Friends must stop overreacting madness
Advice columnist Carolyn Hax answers a query from a woman with a huffy friend.
Adapted from a recent online discussion.
HI, CAROLYN: Six months ago I gave birth to twins, and shortly after we got home from the hospital, our friend “Jane” brought over several meals she’d made for us to put in our freezer. About a week after that, our friend “Bill” lost his wife suddenly.
We wanted to get food to him ASAP so I pulled from the freezer some of Jane’s food and some things I’d made while still pregnant and sent my husband to drop them off at Bill’s house. A few weeks later, Jane brought over a casserole and I mentioned to her how much we appreciated it since we’d given some of what she brought to Bill.
Fast-forward to last week and Jane admits to me that she was really (teed) off that we had done that. She said she’d made those meals for us with love and was annoyed that we would just give it away like that. Said we could have gone to the store or had something delivered rather than taking her food to him.
Our twins are a week old and we’re supposed to go shopping when we already have prepared food in our freezer?
As a result of our decision to help out our friend, she decided at that point to stop making food for us at all. I apologized for hurting her feelings but was too stunned to say much else. Am I being unreasonable in thinking that’s a little insensitive?
DEAR REALLY?: I’d call it exhausting, actually, for Jane. Isn’t life hard enough without finding extra reasons to take offense, and without acting on them in the form of “never again” decisions? And dredging them up as fresh wounds six months after the fact?
To be fair, calling Jane’s overreaction “insensitive” flirts with completing the circle of huffiness, because it implies that she wounded you by being wounded by you, when what this situation really needs is for someone to stop the madness. Better to greet Jane’s harrumph with a “Gosh, we sure didn’t mean to hurt your feelings, we were just trying to help a friend,” and leave this whole stretch of social misfires in the past. To the extent Jane lets you, at least — if she holds on to it, then this might be something you can’t leave behind, but instead must accept as a precedent for “Jane being Jane” and a cue to thicken your skin.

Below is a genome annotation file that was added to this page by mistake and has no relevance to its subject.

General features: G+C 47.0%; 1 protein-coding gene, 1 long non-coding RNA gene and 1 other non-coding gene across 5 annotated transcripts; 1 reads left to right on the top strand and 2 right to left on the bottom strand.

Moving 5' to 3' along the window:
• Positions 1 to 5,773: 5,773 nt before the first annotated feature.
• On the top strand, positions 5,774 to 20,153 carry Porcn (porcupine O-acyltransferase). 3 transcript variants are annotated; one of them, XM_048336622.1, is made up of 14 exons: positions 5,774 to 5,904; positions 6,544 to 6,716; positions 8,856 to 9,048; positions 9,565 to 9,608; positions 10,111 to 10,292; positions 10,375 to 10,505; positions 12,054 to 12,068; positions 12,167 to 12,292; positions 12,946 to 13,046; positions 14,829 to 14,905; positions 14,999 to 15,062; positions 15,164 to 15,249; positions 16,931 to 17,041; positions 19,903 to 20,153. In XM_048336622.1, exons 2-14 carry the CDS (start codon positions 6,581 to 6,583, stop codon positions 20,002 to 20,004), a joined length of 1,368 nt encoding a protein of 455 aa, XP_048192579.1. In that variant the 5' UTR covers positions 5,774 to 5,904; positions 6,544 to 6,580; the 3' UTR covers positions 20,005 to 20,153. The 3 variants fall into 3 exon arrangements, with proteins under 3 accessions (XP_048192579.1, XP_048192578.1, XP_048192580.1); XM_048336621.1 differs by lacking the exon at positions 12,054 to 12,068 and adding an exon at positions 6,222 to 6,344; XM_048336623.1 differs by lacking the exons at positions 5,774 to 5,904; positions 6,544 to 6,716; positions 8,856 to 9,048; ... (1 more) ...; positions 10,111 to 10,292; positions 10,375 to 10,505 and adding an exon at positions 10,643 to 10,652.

DEAR CAROLYN: How do I get out of a carpooling arrangement with a co-worker? Even though it is way cheaper and more convenient, making conversation with her for two hours every day has totally worn me down. But because we live and work in the exact same buildings, her feelings will be (understandably) hurt if I back out for no real reason.
DEAR MARYLAND: I’m sure you can come up with something face-saving that isn’t a total whopper, but I see powerful incentives to make this work. Audiobooks, maybe? (Reader suggestions: podcasts, language lessons, drive separately some days each week.)
Do admit, though, that talking wears you out and it’s not personal, it’s just you. If you’re introverted, then blame that. It still might hurt her feelings, but then maybe you can make Susan Cain’s “Quiet” your first audiobook.